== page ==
Don't blink, because Near Field Communications (NFC) might soon become a household term before you know it. NFC is a wireless communication technology that when integrated with a smartphone enables users to pay for goods simply by waving their device over a payment pad.
Over the past few months, there have been a number of rumors, along with some tangible albeit circumstantial evidence, that Apple is planning to include NFC technology in the iPhone 5. Indeed, there have been reports that Apple is already testing iPhone prototypes with built-in RFID readers in its labs - which, of course, isn't all that surprising given that Apple divulged that the iPhone 4 underwent rigorous testing in its labs for 2 years prior to its release.
In any event, Google may very well beat Apple to the punch when it comes to using a smartphone as a wireless payment device. During Monday's Web 2.0 Summit, Google CEO Eric Schmidt demonstrated the upcoming version of the Android OS, codenamed Gingerbread, and showcased one of its new features - NFC technology. Schmidt explained that the next iteration of Android will enable users to hook up their credit cards to their Android phone and complete transactions simply by waving their device over a special sensor. And when can users expect to see Gingerbread on Android devices? "In the next few weeks", Schmidt noted.
But even with the introduction of NFC capable smartphones, don't expect credit cards or cash to go anywhere anytime soon. There are still issues to be worked out with respect to security and having credit card companies fully commit to NFC initiatives. Also, it remains to be seen how receptive the general public will be to linking up their credit cards to their smartphones.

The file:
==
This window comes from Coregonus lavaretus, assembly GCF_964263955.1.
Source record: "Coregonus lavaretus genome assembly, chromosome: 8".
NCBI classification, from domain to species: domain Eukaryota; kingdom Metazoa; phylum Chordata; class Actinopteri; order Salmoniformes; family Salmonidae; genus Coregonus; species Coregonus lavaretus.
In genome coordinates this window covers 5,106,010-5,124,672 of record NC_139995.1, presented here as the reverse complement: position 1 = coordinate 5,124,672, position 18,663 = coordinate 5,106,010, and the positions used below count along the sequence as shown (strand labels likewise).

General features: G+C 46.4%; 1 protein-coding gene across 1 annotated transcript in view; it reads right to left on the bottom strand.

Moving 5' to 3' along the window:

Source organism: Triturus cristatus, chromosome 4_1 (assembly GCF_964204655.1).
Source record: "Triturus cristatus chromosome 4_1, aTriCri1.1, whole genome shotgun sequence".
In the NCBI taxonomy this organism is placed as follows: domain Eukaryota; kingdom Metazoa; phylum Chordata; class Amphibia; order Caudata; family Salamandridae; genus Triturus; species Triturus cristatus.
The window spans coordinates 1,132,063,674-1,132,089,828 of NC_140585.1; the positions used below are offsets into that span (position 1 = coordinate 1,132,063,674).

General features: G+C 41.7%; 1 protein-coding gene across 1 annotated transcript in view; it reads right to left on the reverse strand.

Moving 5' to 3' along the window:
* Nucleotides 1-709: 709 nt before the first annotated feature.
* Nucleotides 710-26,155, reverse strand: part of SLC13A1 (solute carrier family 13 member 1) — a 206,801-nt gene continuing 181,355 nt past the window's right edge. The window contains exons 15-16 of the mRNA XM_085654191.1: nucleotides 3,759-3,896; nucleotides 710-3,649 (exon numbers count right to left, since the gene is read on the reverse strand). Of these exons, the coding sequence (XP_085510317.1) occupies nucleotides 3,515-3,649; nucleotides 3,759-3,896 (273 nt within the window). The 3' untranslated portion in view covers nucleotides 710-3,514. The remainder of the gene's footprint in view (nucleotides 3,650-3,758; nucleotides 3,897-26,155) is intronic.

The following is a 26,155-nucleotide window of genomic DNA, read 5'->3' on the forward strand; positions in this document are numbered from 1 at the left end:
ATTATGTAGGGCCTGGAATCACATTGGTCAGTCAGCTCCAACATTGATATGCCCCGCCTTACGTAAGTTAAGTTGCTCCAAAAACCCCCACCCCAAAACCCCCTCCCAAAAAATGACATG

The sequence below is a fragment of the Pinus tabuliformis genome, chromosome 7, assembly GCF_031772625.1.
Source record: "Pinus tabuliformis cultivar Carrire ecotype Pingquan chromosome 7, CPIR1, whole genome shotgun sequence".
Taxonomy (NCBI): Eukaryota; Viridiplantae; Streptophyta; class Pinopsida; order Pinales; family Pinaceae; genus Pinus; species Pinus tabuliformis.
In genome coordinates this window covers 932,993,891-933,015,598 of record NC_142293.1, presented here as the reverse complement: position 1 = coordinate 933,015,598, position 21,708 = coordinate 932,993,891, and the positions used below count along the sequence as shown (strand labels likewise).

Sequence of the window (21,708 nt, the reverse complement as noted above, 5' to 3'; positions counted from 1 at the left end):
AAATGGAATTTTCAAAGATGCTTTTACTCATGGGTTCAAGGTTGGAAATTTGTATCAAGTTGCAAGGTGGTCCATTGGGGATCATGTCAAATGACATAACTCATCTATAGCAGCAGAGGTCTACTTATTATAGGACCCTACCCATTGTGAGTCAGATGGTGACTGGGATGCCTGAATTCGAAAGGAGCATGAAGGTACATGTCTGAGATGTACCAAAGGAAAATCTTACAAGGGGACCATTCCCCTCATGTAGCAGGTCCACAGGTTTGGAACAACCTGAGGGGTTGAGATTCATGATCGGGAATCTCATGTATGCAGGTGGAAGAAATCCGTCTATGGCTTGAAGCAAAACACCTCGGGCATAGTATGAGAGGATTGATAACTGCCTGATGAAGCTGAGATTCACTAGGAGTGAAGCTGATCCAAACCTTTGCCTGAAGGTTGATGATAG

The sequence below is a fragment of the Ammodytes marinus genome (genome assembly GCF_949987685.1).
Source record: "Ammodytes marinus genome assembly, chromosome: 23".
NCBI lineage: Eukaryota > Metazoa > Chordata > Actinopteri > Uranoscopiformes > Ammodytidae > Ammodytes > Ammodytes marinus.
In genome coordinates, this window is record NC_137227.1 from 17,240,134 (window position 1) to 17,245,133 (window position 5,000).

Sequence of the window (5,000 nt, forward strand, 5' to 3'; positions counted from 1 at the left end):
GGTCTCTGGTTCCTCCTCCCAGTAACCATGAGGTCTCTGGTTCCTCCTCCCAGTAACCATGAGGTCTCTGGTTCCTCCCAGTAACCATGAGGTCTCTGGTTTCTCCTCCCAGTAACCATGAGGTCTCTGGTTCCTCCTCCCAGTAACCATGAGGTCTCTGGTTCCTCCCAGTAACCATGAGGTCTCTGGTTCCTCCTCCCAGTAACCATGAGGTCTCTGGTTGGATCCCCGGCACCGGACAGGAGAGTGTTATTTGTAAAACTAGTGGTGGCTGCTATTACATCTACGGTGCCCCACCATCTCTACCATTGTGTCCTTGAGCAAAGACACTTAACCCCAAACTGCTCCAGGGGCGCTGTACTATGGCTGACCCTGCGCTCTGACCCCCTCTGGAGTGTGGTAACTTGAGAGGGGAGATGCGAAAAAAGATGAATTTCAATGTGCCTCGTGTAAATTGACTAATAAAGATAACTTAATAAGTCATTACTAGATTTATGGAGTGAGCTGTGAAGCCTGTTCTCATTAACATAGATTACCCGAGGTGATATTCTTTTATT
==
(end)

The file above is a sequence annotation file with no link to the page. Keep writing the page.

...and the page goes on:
So with Android 2.3, or Gingerbread, just a few weeks away, here's what we know so far about Apple's NFC related activities.
Most recently Cult of Mac reported that the next iteration of the iPhone will let users carry their desktop data with them wherever they go via NFC technology.
If users wave a NFC-equipped iPhone at a NFC Mac (they need to be in close proximity to interact), the Mac will load all their applications, settings and data. It will be as though they are sitting at their own machine at home or work. When the user leaves, and the NFC-equipped iPhone is out of range, the host machine returns to its previous state.
Back in August, Apple hired Benjamin Viger, a near field communications expert to head up its mobile commerce division. Viger had previously been the man responsible for NFC initiatives at Sandisk and the French mobile operator Bouygues Telecom. More recently, Viger put his NFC skills to use at mFoundry where he helped oversee the PayPal Mobile service and the Starbucks barcode mobile payments service.
Jumping back a few months earlier, a patent application from Apple surfaced back in April describing a "Concert ticket +" feature that would enable iPhones with NFC functionality to be used as an e-ticket to enter concert venues as well as payment devices for the purchase of food, merchandise, and even exclusive concert footage.
Clearly, NFC is a technology Apple is exploring, and with Google publicly showing off an NFC capable Android device, I wonder how long it'll be before people start saying, "Hey, remember way back when people used to carry around credit cards?"
And below is video of Eric Schmidt at the Web 2.0 Summit talking about NFC and Android.